I have been teaching and doing research at the university level for more than 40 years, which means that for more than four decades, I have been participating in a deception — benevolent and well intentioned, to be sure, but a deception nonetheless. As a scientist, I do science, and as a teacher and writer, I communicate it. That’s where the deception comes in.
When scientists speak to the public or to students, we talk about what we know, what science has discovered. Nothing wrong with this. After all, we work hard deciphering nature’s secrets and we’re proud whenever we succeed. But it gives the false impression that we know pretty much everything, whereas the reality is that there’s a whole lot more that we don’t know.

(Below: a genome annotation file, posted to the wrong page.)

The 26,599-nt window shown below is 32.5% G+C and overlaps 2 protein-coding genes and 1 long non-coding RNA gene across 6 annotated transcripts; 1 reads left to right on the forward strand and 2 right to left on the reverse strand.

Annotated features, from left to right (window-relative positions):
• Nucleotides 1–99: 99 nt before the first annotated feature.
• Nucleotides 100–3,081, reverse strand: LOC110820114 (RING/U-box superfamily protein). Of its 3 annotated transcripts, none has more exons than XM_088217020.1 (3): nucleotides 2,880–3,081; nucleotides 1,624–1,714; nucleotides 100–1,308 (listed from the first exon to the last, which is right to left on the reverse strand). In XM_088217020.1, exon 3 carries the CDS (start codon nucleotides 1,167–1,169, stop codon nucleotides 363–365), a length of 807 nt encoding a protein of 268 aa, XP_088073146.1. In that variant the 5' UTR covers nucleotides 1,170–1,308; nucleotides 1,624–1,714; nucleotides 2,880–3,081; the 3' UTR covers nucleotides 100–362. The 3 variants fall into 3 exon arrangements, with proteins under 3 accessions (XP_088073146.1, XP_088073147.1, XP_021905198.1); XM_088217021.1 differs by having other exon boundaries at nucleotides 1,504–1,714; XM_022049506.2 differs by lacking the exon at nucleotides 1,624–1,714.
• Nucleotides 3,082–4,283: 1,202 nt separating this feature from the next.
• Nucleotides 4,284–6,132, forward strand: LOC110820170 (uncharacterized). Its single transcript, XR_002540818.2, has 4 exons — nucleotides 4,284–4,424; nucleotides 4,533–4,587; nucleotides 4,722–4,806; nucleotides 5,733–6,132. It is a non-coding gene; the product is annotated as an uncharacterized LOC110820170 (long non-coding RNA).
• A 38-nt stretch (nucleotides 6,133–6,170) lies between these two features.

Teaching and writing only about what is known risks turning science into a mere catalog of established facts, suggesting that “knowing” science is a matter of memorizing: this is how cells metabolize carbohydrates, this is how natural selection works, this is how the information encoded in DNA is translated into proteins.
In my first college-level biology course, I was required to memorize all of the digestive enzymes and what they do. Even today, I can’t stomach those darned chemicals, and I fear the situation is scarcely much better at most universities today.
Read more at LA Times.